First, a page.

The Sunday Edition

Teachers and parents respond to the issue of violence in elementary schools

Alisa Siegel's documentary told the shocking story of elementary school teachers who are regularly subjected to violence in their classrooms. The Sunday Edition received hundreds of responses from listeners, many of them teachers and educational assistants speaking about their own experiences in the classroom. We also hear from retired family court judge Marvin Zuker.
Verbal threats, physical assault and incidents involving weapons were among the most frequently reported incidents of verbal and physical violence, according to the Canadian Teachers’ Federation. (Ben Shannon/CBC)
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Alisa Siegel's documentary "Hard Lessons" told the shocking story of elementary school teachers who are regularly subjected to violence in their classrooms.

Some teachers report being kicked, punched, slapped, hit with objects, bitten, spat at and choked by their students. They also spoke about the helplessness of feeling like they can't protect themselves.

Violent incidents are increasing, and the biggest spike in numbers is in the primary grades.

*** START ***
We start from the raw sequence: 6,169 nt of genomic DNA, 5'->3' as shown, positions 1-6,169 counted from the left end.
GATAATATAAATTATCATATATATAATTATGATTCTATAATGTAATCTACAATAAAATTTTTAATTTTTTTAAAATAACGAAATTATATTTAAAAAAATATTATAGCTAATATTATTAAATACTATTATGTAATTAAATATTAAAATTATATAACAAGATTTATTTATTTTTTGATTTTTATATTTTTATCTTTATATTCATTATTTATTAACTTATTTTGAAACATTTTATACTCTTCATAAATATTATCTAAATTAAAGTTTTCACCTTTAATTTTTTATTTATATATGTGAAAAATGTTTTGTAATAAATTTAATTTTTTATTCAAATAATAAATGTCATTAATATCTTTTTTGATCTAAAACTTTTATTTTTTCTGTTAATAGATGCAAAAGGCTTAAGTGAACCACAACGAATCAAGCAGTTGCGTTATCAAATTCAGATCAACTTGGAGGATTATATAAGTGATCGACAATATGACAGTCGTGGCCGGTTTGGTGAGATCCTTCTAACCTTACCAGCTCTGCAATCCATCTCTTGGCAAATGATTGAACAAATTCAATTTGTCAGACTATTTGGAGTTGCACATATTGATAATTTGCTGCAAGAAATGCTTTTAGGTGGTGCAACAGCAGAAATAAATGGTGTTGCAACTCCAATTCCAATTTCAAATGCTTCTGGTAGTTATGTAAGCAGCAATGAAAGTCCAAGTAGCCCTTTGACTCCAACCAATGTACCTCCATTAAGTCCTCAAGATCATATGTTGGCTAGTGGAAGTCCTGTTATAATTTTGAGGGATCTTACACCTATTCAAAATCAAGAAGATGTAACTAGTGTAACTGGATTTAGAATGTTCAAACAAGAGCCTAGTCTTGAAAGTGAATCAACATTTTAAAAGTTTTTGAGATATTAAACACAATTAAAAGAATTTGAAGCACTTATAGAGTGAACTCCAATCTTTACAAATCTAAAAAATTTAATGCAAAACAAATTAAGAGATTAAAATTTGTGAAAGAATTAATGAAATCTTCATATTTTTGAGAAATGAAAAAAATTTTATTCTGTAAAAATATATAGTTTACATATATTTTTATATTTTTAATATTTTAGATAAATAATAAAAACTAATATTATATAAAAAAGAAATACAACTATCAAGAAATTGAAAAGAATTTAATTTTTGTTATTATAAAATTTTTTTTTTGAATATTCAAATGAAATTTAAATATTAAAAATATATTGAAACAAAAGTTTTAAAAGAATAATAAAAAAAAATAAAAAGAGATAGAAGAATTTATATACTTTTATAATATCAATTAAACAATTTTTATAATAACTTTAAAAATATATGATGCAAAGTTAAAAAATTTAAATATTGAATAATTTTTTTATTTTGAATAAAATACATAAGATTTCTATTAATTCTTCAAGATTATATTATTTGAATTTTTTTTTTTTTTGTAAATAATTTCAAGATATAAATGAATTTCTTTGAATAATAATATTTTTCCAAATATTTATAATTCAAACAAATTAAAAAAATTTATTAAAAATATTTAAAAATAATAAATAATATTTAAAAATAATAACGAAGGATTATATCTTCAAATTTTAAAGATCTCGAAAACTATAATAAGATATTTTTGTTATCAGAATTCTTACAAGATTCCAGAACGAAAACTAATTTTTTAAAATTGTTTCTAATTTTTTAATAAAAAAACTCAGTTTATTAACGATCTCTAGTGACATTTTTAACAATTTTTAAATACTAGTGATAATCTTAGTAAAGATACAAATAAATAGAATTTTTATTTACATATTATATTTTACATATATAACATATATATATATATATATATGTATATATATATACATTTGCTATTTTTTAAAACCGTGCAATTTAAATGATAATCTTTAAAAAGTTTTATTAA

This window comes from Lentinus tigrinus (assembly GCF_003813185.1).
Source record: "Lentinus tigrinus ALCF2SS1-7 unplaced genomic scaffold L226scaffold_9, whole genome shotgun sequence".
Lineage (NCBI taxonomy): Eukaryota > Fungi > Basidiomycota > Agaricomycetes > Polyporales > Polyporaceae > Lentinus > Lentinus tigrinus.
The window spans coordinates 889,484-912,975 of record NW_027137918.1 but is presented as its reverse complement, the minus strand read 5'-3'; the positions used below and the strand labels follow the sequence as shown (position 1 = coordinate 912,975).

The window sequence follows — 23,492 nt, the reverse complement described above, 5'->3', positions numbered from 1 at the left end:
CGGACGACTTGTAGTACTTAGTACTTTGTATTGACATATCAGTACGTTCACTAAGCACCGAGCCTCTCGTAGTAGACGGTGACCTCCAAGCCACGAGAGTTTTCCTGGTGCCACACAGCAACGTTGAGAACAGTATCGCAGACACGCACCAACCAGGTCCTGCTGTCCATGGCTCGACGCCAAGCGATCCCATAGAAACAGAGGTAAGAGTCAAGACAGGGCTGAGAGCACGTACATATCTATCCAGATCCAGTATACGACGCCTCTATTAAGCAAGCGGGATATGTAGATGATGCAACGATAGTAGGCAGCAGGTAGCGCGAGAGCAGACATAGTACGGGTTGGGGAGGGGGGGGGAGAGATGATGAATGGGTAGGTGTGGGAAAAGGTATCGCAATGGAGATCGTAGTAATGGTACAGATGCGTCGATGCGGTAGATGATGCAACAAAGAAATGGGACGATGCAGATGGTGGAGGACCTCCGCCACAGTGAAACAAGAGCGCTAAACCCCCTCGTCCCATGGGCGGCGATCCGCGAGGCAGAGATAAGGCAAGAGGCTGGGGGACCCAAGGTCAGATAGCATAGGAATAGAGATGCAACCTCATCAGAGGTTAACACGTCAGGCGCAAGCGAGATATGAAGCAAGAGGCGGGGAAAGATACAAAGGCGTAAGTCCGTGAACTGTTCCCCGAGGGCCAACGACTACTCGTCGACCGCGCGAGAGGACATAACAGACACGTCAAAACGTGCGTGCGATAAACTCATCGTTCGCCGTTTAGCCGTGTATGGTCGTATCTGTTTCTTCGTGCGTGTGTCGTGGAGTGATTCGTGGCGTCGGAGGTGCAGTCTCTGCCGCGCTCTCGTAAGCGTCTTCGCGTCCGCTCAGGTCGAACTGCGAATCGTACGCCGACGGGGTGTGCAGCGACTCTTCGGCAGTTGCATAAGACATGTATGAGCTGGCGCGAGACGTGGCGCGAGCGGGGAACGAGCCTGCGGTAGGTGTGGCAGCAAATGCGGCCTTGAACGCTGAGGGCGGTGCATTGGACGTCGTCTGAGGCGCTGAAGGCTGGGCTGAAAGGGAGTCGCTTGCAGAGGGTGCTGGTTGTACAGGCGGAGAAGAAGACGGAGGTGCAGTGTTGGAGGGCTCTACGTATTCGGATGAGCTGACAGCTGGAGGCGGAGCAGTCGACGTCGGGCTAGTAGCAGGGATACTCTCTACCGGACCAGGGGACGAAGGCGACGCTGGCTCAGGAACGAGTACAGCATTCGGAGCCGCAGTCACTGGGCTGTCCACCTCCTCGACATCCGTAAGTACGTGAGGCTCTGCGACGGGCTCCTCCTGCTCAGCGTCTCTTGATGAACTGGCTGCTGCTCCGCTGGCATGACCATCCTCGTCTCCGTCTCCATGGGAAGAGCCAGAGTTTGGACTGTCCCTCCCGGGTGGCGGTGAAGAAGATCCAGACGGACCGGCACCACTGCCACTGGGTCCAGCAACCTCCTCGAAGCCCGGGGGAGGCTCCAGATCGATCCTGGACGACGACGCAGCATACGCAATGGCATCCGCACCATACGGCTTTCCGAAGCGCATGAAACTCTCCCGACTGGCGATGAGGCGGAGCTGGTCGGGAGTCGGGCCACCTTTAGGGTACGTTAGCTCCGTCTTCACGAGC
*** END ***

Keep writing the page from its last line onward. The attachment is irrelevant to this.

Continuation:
The Sunday Edition received hundreds of responses from listeners, many of them teachers and educational assistants speaking about their own experiences in the classroom. Here are just a few representative notes, which have been edited for clarity and length:

"I am an elementary school teacher with 29 years of experience. Every day, I think to myself that I am not a trained psychologist or social worker, but I am expected to behave like one. In my school, there is a team of highly trained support workers who are kept busy every day with violent students who require constant supervision. They have been injured on the job; they have had the Children's Aid Society called on them, and they worry that if more than one of these students have a violent episode at the same time, there will be a disaster. Principals are well aware of what is going on in their schools, and have their hands tied as much if not more than teachers. Alisa's documentary is the first step to waking people up to this crisis, and I thank her profusely for it." 

     - M. Adams, Peterborough, ON.


"Four years ago I suffered a concussion when I was assaulted by a special needs student in my kindergarten classroom. Yes, that is correct. I received a brain injury from a five-year-old! He was upset, and pushed me when my back was turned with such force that I ended up with whiplash and a concussion so severe that I was off work for 9 months. None of the parents of my students were ever informed as to why I was suddenly off work. A letter was simply sent home stating that I was 'on leave.' Many students refuse to accept responsibility for their actions, and their parents will often blame the teacher rather than accept the fact that their child did something inappropriate. Teachers aren't the only ones who suffer. Aggressive students often assault their fellow classmates by attacking them physically or verbally. This disrupts the learning of all the other children in that room."